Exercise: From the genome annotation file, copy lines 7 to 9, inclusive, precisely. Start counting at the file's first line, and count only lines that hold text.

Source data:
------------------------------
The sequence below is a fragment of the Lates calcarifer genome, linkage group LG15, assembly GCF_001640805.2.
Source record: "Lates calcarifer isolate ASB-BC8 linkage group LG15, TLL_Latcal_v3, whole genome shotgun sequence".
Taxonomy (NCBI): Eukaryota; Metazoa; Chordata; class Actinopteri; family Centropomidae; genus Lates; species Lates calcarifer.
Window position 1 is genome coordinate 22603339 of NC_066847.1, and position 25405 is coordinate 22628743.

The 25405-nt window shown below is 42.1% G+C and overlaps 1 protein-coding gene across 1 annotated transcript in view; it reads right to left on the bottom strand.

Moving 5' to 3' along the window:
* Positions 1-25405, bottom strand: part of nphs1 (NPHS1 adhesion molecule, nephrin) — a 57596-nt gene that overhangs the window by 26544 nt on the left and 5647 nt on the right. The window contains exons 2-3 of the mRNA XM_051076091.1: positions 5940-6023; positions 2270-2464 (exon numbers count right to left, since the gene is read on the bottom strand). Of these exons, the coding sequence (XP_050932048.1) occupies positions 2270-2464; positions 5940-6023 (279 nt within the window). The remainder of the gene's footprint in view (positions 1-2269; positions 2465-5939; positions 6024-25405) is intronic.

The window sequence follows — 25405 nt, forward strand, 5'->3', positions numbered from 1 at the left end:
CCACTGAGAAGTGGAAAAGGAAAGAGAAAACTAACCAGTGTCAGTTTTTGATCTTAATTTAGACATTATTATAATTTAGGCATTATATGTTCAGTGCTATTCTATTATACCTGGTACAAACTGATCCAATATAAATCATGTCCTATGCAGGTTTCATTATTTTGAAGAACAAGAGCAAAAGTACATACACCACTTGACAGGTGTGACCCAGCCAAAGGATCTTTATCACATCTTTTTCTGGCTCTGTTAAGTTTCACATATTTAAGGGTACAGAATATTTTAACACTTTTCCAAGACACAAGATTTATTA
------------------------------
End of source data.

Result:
* Positions 1-25405, bottom strand: part of nphs1 (NPHS1 adhesion molecule, nephrin) — a 57596-nt gene that overhangs the window by 26544 nt on the left and 5647 nt on the right. The window contains exons 2-3 of the mRNA XM_051076091.1: positions 5940-6023; positions 2270-2464 (exon numbers count right to left, since the gene is read on the bottom strand). Of these exons, the coding sequence (XP_050932048.1) occupies positions 2270-2464; positions 5940-6023 (279 nt within the window). The remainder of the gene's footprint in view (positions 1-2269; positions 2465-5939; positions 6024-25405) is intronic.

The window sequence follows — 25405 nt, forward strand, 5'->3', positions numbered from 1 at the left end:
CCACTGAGAAGTGGAAAAGGAAAGAGAAAACTAACCAGTGTCAGTTTTTGATCTTAATTTAGACATTATTATAATTTAGGCATTATATGTTCAGTGCTATTCTATTATACCTGGTACAAACTGATCCAATATAAATCATGTCCTATGCAGGTTTCATTATTTTGAAGAACAAGAGCAAAAGTACATACACCACTTGACAGGTGTGACCCAGCCAAAGGATCTTTATCACATCTTTTTCTGGCTCTGTTAAGTTTCACATATTTAAGGGTACAGAATATTTTAACACTTTTCCAAGACACAAGATTTATTA